Ukrainian President Volodymyr Zelenskiy met with US lawmakers on Capitol Hill on Tuesday to make a last-ditch plea to keep military support flowing as he battles Russia, but faced a skeptical reception from some Republicans.
Wearing a black shirt and olive drab trousers, Zelenskiy was met with sustained applause as he arrived for a closed-door meeting with US senators. He was accompanied by Chuck Schumer, the chamber’s top Democrat, and Mitch McConnell, the top Republican.
“President Zelenskiy made it clear that he needs help, but if he gets it, he can win this war,” Schumer told reporters afterward.
But some Republicans questioned whether additional aid would help Ukraine defeat Russia after a summer offensive that has failed to yield clear gains.
“I know everyone wants Ukraine to win, I just don’t see it in the cards,” Republican Senator Ron Johnson said.
Heading into winter, with tens of thousands of Ukrainians dead, a yawning budget deficit and Russian advances in the east, Zelenskiy is asking Washington to provide badly needed support.
Zelenskiy, on the second day of his trip to Washington, was next due to meet privately with House of Representatives Speaker Mike Johnson.
Zelenskiy will then head to the White House, where he and President Joe Biden will hold a news conference at 4:15 p.m. local time (2115 GMT).
The White House told Congress on Dec. 4 the government will no longer have funding to provide more weapons for Ukraine after the end of the year. Congress has approved more than $110 billion for Ukraine since Russia’s February 2022 invasion but no new funds since Republicans took over the House from Democrats in January.
Some Republicans, particularly those with the closest ties to former President Donald Trump, oppose more Ukraine aid, and are asking about the war aims and how US money is being spent.
Speaker Johnson, a Republican, has said lawmakers need more detail on the administration’s objectives in Ukraine.
His fellow Republicans have said any further aid must be paired with changes to immigration policy — an exceptionally divisive issue in US politics.
Johnson said on Tuesday he was waiting for the White House to respond. “There’s no return volley,” he told conservative radio host Hugh Hewitt. He also demanded the Democratic president get directly involved in negotiations on the bill, saying that was “far, far overdue.”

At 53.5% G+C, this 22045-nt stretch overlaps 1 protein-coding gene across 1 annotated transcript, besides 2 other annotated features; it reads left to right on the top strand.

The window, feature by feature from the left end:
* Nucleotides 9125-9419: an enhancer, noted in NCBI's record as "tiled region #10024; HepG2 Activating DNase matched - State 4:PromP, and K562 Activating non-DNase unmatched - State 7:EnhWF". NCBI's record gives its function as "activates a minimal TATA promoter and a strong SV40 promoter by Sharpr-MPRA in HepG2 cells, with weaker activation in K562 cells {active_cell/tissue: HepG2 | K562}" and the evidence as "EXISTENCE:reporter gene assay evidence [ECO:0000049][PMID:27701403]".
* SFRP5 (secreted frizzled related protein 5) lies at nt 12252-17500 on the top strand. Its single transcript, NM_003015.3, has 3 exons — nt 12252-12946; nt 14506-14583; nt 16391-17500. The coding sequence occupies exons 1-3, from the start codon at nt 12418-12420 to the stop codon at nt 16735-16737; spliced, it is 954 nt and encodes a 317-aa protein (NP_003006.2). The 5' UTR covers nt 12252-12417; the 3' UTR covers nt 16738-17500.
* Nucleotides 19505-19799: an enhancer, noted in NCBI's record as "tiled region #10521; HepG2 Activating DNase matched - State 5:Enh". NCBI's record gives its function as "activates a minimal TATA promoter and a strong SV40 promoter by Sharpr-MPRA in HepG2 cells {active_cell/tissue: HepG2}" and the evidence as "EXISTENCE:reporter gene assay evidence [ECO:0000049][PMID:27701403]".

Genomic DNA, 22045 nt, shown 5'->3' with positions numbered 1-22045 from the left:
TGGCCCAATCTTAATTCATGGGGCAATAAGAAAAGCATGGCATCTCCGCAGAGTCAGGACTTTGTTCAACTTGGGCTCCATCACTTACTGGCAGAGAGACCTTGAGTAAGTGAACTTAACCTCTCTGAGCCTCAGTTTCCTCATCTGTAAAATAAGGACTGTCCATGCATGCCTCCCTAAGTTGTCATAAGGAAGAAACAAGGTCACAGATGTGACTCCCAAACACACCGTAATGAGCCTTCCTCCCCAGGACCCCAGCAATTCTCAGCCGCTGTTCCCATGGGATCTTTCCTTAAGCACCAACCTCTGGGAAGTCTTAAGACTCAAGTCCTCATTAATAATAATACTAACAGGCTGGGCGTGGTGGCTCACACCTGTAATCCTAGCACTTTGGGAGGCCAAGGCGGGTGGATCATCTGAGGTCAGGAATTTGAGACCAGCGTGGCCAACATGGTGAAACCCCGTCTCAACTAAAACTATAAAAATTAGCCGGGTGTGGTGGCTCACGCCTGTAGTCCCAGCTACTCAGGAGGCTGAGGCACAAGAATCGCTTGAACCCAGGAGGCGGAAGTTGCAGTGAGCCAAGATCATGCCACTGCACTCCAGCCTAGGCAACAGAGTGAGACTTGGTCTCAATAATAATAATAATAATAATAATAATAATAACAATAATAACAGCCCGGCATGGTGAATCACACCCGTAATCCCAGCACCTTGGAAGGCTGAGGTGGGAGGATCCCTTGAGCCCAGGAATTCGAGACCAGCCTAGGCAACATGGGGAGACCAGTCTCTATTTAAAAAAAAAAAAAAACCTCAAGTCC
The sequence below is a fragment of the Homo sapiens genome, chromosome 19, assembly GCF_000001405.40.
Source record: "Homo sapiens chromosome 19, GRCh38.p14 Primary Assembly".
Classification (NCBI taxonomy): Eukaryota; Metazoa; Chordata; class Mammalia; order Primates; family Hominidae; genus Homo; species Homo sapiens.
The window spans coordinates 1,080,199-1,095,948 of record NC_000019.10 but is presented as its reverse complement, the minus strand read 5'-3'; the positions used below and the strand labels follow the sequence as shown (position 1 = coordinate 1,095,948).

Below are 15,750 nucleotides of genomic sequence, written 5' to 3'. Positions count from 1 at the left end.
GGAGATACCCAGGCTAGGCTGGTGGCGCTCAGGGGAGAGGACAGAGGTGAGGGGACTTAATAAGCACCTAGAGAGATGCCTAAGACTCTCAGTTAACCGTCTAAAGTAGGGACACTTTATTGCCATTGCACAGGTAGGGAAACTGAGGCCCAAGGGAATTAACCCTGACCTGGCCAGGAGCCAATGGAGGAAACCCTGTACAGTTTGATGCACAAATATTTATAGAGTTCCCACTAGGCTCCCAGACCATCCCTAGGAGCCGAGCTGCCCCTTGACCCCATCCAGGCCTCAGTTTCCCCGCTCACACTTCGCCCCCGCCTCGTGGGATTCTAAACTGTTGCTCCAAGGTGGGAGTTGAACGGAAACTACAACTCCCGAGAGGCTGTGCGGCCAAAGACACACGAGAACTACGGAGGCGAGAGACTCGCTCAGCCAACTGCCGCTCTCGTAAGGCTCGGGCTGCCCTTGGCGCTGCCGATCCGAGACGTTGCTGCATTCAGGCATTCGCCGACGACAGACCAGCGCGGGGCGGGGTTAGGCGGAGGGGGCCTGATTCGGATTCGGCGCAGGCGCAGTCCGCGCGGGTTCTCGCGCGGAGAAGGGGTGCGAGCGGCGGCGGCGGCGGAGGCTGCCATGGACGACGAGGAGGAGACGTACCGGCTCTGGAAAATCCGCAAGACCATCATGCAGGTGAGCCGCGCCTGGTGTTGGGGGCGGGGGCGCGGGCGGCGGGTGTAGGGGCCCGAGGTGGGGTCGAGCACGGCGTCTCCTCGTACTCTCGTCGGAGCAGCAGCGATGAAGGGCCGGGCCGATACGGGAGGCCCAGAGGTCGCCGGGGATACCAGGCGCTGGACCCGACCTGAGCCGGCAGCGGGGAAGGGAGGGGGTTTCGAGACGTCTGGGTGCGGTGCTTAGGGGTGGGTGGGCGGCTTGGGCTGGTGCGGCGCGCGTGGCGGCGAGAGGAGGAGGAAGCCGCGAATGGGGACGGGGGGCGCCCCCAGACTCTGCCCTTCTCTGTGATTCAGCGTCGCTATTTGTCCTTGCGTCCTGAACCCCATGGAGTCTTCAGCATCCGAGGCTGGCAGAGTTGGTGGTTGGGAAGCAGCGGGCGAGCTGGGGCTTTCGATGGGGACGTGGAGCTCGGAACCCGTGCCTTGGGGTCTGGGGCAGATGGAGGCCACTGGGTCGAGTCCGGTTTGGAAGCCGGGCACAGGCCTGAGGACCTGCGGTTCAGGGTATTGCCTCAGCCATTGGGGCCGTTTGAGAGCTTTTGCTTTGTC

Zelenskiy is urging lawmakers to quickly resolve their differences.
“If there’s anyone inspired by unresolved issues on Capitol Hill, it’s just (Russian President Vladimir) Putin and his sick clique,” he said at a speech in Washington on Monday to a US military audience.
Newly declassified US intelligence shows that “Russia seems to believe that a military deadlock through the winter will drain Western support for Ukraine” and ultimately give Russia the advantage, said Adrienne Watson, spokesperson for the White House National Security Council.
Ukraine is having success stopping Russian forces, but Putin is continuing to order his troops forward despite heavy losses of troops and equipment since October, she added.
There are just three days before Congress recesses for the year on Friday, and Republicans in the House of Representatives have until now refused to pass a spending package bill that contains $61.4 billion in Ukraine aid without fiercely disputed changes to US immigration.
Democratic Senator Chris Murphy, who is leading the talks, said he thought lawmakers could reach an immigration deal and pass the spending package before the end of the year.
But Republicans said that was not likely.
“I’m becoming increasingly pessimistic,” Senator Susan Collins told reporters.
Biden has cast the situation in stark terms, saying “history is going to judge harshly those who turn their back on freedom’s cause.”
Ultimately, US troops could be forced to fight Russia, Biden and others warn, if an unchecked Putin invades a European ally covered by NATO’s mutual defense commitments.
Bolstered by billions of dollars in US arms, humanitarian aid and intelligence, Ukraine was able to fend off Russia’s initial attempt to sweep the country. But Kyiv failed to break through Russian defensive lines in a major counteroffensive push this year and Russia is now on the offensive in the east.
Both the war and immigration issues are expected to be lightning-rod issues ahead of the 2024 US presidential and congressional elections. Trump and Biden are both seeking the presidency.
About 41% of US adults polled by Reuters/Ipsos last month backed sending weapons to Ukraine, compared to 32% who were opposed and the rest unsure.